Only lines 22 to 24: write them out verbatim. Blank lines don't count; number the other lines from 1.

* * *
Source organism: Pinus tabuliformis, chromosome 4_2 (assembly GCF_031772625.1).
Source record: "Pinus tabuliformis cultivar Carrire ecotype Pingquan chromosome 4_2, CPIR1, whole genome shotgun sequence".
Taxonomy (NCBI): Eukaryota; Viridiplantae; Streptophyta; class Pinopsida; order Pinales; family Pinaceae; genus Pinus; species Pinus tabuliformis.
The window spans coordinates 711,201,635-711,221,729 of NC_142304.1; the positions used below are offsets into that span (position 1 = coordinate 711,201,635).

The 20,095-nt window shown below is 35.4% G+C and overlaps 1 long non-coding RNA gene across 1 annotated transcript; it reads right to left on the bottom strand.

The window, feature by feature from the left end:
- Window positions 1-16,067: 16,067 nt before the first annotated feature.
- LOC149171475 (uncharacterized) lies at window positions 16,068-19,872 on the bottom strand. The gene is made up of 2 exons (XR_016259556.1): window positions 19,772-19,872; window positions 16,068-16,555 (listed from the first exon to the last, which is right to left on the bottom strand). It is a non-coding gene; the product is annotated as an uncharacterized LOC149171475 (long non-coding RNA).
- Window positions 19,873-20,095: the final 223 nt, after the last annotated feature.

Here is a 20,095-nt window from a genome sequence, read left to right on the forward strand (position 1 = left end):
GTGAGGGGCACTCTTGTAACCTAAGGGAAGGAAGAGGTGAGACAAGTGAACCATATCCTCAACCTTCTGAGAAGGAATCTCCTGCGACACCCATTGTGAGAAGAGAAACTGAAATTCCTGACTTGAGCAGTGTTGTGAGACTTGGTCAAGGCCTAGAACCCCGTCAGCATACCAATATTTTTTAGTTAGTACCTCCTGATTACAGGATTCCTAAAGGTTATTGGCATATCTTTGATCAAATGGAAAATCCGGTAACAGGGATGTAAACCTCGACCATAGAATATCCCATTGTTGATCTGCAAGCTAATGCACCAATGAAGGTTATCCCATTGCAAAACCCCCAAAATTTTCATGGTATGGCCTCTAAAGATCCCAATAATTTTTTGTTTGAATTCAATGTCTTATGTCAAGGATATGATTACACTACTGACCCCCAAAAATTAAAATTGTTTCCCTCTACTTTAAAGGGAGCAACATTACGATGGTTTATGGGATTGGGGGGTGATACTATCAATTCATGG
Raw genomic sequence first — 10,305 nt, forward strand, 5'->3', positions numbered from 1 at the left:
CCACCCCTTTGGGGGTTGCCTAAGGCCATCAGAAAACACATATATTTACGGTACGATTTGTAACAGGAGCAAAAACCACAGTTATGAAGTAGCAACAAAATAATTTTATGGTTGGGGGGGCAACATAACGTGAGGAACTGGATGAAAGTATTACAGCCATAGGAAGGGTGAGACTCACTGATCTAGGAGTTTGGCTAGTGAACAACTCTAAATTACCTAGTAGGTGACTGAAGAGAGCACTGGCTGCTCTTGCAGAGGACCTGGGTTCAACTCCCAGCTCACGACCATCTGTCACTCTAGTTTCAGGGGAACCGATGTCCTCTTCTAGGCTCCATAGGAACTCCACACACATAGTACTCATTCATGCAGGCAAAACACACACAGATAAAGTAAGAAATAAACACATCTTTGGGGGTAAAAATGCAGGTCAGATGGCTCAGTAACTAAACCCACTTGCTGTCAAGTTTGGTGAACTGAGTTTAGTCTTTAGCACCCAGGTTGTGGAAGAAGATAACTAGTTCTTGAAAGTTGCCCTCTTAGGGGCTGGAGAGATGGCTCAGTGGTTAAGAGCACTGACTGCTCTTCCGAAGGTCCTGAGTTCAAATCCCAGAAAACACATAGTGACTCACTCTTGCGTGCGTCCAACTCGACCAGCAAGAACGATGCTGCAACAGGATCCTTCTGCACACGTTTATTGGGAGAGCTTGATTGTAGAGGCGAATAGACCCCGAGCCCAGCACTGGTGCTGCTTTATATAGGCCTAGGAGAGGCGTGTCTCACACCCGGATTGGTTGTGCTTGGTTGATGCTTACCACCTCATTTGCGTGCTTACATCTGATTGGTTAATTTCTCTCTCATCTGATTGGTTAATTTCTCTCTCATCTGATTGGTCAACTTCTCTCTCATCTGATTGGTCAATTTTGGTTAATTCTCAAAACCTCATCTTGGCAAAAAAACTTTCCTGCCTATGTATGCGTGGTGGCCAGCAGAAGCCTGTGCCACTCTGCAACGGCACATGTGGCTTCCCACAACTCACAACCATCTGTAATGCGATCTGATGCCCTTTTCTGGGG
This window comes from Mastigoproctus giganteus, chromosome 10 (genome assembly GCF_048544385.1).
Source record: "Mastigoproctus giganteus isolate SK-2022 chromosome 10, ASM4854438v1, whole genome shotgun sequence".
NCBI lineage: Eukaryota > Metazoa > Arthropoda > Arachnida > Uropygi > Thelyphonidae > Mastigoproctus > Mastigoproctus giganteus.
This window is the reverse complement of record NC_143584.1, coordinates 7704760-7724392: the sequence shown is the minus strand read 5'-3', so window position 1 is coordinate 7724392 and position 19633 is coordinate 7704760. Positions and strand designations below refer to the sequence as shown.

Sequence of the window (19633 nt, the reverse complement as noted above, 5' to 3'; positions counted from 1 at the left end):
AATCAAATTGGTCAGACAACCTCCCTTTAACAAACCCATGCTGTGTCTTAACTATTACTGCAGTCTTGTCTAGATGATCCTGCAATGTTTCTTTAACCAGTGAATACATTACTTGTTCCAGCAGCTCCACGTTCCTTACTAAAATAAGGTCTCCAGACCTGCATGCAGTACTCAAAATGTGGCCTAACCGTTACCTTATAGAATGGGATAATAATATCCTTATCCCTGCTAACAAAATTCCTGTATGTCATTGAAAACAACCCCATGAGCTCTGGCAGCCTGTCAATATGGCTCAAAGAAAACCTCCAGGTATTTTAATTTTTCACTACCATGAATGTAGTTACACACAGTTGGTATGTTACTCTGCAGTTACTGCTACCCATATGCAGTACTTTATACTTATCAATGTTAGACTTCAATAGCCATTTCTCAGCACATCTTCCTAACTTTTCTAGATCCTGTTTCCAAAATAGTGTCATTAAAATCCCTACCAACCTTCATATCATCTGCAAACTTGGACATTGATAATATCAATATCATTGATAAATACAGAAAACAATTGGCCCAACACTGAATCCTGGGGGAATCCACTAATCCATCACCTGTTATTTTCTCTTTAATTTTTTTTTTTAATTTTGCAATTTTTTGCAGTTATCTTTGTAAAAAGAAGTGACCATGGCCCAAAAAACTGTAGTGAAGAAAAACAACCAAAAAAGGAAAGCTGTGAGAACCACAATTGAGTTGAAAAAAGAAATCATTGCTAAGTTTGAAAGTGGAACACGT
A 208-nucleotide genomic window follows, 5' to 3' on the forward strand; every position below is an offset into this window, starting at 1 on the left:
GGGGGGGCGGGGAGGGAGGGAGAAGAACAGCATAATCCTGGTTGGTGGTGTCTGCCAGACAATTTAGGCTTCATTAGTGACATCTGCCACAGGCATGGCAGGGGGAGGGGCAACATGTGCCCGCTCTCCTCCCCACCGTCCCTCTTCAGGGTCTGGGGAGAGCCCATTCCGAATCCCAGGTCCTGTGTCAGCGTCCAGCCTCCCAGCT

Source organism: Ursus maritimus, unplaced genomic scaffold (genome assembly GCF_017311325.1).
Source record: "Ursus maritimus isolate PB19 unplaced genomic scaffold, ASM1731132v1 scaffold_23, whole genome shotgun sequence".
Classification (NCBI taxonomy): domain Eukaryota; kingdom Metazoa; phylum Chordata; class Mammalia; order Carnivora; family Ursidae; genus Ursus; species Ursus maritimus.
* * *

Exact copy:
Source organism: Ursus maritimus, unplaced genomic scaffold (genome assembly GCF_017311325.1).
Source record: "Ursus maritimus isolate PB19 unplaced genomic scaffold, ASM1731132v1 scaffold_23, whole genome shotgun sequence".
Classification (NCBI taxonomy): domain Eukaryota; kingdom Metazoa; phylum Chordata; class Mammalia; order Carnivora; family Ursidae; genus Ursus; species Ursus maritimus.